“When you send kids to facilities, the conversation starts, you’re on your way to the big house. You’re on your way to prison,” said Jerry Lee, a former prisoner and an advocate for youth offenders in Virginia. Lee was on a tour last month in Richmond with the group RISE for Youth, which advocates for alternatives to youth incarceration.
“They’re not thinking about their algebra homework,” Lee said. “They think about the rough stuff. How am I going to protect myself in prison?”
RISE for Youth wants to see much smaller facilities than what the Juvenile Justice Department has planned. The tour included a two-story home, which the group said could be secured to house ten to 15 youth offenders.
“If we can open up these type of houses, the only thing they want to do is, how can I own my own?” Lee said. “How can I sink my feet into my own carpet? How can I work on my own sink?”
“And we want to get as close to home and as close to a home as possible.” said Valerie Slater, director of RISE for Youth.
In 2012, New York City moved away from large, outdated youth prisons to smaller facilities. They were as small as six to 18-beds, located in offender’s home communities. The city saw declines in youth arrests and some better educational outcomes. Slater believes Virginia could also make this model work.
“They are receiving the rehabilitative services they are needing,” Slater said. “They are being held accountable. But they are also learning some amazing things about what does it mean to be a part of a functioning family.”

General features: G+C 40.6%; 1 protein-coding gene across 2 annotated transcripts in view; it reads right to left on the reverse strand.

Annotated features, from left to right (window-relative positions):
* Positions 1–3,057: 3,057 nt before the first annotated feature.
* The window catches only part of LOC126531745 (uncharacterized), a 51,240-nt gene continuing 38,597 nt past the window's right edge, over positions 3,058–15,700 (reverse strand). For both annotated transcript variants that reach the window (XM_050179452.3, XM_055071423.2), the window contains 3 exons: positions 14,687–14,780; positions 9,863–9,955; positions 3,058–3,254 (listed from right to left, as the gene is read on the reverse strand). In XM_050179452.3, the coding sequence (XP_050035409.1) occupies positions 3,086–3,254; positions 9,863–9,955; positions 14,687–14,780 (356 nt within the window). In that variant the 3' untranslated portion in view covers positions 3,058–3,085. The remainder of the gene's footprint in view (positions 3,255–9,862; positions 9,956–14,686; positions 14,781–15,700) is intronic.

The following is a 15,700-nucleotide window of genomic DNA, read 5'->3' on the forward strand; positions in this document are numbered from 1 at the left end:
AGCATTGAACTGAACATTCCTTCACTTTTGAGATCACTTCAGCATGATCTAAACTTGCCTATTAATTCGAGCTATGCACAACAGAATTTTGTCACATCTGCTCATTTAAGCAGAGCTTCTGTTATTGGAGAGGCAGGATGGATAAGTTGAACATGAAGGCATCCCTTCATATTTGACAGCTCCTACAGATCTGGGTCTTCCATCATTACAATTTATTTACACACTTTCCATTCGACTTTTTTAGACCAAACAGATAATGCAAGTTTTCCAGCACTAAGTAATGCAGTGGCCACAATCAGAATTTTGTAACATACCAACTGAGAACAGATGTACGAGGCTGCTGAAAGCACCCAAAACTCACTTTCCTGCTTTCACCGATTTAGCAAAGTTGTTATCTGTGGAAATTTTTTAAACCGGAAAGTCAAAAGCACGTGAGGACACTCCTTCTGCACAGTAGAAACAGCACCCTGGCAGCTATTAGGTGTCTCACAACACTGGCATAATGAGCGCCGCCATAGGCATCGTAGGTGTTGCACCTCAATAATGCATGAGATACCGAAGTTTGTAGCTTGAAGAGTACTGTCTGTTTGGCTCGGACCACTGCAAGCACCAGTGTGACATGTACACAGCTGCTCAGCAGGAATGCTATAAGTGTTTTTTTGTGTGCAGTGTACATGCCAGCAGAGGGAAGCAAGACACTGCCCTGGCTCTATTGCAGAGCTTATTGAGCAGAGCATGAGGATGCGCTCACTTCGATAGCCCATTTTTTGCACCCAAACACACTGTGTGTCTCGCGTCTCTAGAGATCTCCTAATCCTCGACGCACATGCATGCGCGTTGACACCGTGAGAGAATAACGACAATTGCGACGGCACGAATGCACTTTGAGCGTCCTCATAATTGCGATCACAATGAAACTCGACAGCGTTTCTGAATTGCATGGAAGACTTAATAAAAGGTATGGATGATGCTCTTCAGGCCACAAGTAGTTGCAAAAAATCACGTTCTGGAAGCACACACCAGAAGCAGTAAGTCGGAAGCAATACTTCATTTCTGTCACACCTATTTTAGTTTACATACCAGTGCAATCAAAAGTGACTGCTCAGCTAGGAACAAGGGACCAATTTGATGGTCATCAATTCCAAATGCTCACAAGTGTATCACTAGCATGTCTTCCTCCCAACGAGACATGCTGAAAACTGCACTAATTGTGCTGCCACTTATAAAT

RISE for Youth has been lobbying lawmakers to adopt these alternatives. But it hasn’t been an easy sell.
“I do not think there will ever be a time where there will be no facility that is needed,” said Republican Senator Ryan McDougle (R) . He said the department has already reduced Bon Air’s population to only the most serious offenders.
“We have taken the model of moving kids to the smaller detention facilities that are in their communities,” he said. “And this is the continued direction to do that. To have two small facilities. One 60 beds. One 60 to 90 beds.”
One area the department is not seeing improvement is re-arrest rates. The numbers are still grim. Between 2012 and 2016, about half of youth were re-arrested in the year after their release. But as the state continues making changes, Direction Andrew Block expects these numbers to shrink. He said at Bon Air educational achievement is up and aggressive behavior is down. And it’s all happening inside an outdated prison, with what he says are, at least on paper, the most challenging kids in Virginia.
“If success in here and safety and educational progress are kind of leading indicators of what we hope to expect in terms of recidivism, I’m feeling pretty good about where we’re at,” Block said.
Block doesn’t think he can make those programs as successful in the kinds of facilities RISE for Youth would like to see. But ultimately, it will be up to the General Assembly to decide what a Central Virginia Youth Detention Center looks like. And RISE for Youth will continue to push for a seat at the table when those discussions take place.